Collaboration decreased employee turnover

Workers from the shop floor and middle management gather around a large conference table at Dayeon Bi Jou, a jewelry factory about 1.5 hours south of Hanoi by car. It is time for the collaboration committee’s monthly meeting.

Dayeon Bi Jou manufactures and sells jewelry to H&M and other brands. The factory has just over 100 employees, and most are women. The collaboration committee was established as a platform for dialogue between managers and employees and consists of 13 members, one worker from each production line and mid-level managers representing different functions.

Quang Trinh, from the sales department, sees the collaboration committee as an effective tool to drive improvements in the factory.

“This is a totally new way of working for us. Through the committee, we get valuable input from all departments. It is also a good way to anchor and spread information within the factory.”

One of the first challenges the committee tackled was the high turnover rate among new workers. The committee members raised the issue with their colleagues on the factory floor and through dialogue it was discovered that the way older staff treated new hires was the root cause for the high turnover rate. As a result, the collaboration committee developed guidelines for introducing new employees which top-level management approved.

“We have already seen a decrease in the number of new workers leaving the factory since we started with the new guidelines,” says Quang Trinh from the sales department.

“We have already seen a decrease in the number of new workers leaving the factory since we started with the new guidelines”

Quang Trinh, Sales Department

Proud to be able to contribute

This is the seventh meeting. At first, the workers appear a bit reserved, and it is mostly the managers who speak up. However, as time passes, the workers become more engaged and actively participate in the discussions. The atmosphere is friendly and relaxed, and a range of concerns raised by the workers are addressed, including how to manage hazardous waste, improving staff planning, and that the scissors in the production are not user-friendly.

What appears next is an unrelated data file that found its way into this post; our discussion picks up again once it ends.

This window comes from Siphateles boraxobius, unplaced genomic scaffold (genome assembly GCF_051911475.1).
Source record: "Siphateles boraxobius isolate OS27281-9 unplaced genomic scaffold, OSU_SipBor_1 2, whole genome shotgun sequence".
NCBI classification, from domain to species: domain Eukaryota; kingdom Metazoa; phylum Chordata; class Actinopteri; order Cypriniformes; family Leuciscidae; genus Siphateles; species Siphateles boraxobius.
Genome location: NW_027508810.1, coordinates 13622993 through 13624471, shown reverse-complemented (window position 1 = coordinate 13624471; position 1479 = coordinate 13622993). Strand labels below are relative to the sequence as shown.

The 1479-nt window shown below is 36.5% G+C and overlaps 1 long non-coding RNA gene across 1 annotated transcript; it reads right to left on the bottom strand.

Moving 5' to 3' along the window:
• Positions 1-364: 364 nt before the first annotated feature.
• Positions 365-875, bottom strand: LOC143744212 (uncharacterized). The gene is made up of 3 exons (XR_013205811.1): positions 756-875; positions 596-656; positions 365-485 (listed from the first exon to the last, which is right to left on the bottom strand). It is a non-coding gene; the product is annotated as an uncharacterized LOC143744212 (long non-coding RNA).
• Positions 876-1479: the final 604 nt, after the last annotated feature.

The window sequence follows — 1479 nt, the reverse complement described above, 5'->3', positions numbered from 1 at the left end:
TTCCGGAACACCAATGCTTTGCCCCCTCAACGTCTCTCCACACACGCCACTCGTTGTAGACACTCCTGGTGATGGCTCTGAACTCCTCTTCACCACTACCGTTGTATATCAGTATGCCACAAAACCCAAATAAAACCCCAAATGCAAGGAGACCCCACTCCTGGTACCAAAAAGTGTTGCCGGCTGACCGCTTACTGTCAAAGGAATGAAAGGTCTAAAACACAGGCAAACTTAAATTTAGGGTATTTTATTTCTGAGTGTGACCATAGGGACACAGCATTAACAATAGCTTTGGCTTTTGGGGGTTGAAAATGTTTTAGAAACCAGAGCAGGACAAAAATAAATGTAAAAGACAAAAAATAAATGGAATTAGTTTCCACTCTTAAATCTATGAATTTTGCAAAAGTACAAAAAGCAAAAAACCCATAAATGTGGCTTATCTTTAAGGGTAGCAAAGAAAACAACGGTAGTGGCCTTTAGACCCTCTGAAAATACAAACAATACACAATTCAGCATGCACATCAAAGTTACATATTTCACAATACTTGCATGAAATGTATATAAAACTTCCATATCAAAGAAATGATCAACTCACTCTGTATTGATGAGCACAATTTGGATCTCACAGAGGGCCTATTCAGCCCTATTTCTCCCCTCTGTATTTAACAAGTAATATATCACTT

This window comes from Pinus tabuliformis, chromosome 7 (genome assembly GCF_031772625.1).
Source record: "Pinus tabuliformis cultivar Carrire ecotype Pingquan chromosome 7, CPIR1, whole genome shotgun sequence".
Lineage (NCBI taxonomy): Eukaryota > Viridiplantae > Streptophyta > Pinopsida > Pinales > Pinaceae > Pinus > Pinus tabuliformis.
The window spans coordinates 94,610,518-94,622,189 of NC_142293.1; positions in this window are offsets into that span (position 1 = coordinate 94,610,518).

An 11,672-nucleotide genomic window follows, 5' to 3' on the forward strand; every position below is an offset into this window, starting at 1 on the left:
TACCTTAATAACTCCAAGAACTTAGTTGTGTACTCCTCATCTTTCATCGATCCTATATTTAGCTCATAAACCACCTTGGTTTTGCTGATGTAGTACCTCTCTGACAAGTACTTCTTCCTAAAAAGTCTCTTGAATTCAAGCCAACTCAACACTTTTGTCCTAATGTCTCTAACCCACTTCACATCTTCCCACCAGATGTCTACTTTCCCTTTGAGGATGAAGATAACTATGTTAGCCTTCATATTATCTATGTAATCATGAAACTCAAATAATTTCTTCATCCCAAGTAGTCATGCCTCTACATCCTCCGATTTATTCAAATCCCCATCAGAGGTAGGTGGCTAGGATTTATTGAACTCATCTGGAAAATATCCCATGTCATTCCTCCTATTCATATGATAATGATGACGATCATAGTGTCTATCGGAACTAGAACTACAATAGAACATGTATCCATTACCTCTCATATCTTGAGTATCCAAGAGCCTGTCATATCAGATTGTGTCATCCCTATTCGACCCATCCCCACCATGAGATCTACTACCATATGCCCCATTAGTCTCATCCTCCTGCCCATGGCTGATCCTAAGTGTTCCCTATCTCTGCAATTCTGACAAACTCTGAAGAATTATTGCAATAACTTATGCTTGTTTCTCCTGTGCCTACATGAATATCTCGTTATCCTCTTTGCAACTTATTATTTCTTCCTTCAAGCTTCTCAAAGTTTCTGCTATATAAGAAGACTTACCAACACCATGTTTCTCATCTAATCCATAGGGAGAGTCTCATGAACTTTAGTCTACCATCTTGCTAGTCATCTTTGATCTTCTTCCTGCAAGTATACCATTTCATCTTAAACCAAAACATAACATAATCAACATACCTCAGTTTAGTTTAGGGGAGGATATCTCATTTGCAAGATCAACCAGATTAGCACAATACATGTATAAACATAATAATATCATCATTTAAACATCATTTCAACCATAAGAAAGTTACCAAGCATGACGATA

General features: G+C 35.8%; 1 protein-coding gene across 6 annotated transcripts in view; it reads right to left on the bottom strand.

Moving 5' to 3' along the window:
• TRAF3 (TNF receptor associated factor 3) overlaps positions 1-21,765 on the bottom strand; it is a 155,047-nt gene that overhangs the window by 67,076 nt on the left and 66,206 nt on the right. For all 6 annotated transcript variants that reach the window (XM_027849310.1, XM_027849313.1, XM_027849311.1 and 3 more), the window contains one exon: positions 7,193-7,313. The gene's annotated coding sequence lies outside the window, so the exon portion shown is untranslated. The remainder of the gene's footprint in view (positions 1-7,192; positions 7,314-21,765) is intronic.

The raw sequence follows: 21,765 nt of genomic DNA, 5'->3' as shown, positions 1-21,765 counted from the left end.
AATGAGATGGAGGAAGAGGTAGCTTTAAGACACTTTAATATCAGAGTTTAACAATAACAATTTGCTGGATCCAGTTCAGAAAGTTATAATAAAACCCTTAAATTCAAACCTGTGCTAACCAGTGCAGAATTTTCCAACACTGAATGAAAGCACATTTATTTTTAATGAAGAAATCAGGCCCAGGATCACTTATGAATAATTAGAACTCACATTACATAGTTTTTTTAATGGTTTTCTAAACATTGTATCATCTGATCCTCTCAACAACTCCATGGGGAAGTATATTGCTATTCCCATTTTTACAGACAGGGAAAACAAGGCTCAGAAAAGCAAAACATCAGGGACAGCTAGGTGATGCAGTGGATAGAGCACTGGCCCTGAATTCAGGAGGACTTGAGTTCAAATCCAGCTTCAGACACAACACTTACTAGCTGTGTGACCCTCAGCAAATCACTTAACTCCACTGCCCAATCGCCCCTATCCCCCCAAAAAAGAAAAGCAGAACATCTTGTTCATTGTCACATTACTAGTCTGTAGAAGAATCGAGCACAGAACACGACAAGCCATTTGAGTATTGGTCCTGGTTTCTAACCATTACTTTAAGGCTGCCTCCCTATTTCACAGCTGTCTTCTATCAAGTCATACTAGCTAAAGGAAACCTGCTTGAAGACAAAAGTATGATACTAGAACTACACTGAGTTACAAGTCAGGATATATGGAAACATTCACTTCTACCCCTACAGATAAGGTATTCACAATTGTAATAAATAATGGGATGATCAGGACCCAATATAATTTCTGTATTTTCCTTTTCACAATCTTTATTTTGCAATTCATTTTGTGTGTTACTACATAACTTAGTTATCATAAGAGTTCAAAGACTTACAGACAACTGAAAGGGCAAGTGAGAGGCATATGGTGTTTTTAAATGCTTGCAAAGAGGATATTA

One of the worker representatives in the committee, Tran Thi Thuy, from the warehouse department, shares that she feels proud to represent her colleagues.

“If we discuss a problem in my department, I can bring it up in the committee where we often find a solution. It feels good to be able to contribute,” she says.

In addition to addressing ongoing concerns, committee members have carried out structured needs assessment discussions with their colleagues in their respective departments to gather ideas on areas that need to be improved.

Trust and respect

Committee members have received training in soft skills to increase confidence and create a culture where they truly listen to each other.

Chu Thi Khanh, who works in the gliding department, shares that her role as a worker representative on the committee has contributed to her personal growth.

“At first, I was too nervous to speak during the meetings and I didn’t know what to say. Even though I am still shy, I am starting to feel more comfortable speaking,” she says.

The collaboration committee was established through a partnership between Dayeon Bi Jou and the Swedish Workplace Programme. The programme is financed by Sweden and supports companies to create a structure for dialogue between managers and employees as well as a culture where everyone can make their voice heard. 

“In Vietnam, we have a hierarchical business culture. In many workplaces it is common that employees simply do what is required and no more, even though it is often the employees who know best how to solve the problems in the areas they are working in,” says Nguyen Thu Hien, regional coordinator for the Swedish Workplace Programme in Vietnam.

“However, the most important factor is to create a culture of safety within the committee, permeated by trust and respect where everyone, not only managers, feels confident to speak up and feels listened to,” she says.

Challenging in the beginning

Nguyen Thu Hien’s role is to coach the chair and the vice chair of the committee on how to run a committee. This includes, for example, coaching on the importance of having a set and clear meeting agenda, that everyone is given the opportunity to speak, and that meeting minutes are shared with all employees. Furthermore, to institutionalise the new structure, she has supported the committee with developing a terms of reference, including roles and responsibilities, that now has been signed off by top management.

“However, the most important factor is to create a culture of safety within the committee, permeated by trust and respect where everyone, not only managers, feels confident to speak up and feels listened to,”

Nguyen Thu Hien, Regional coordinator for the Swedish Workplace Programme in Vietnam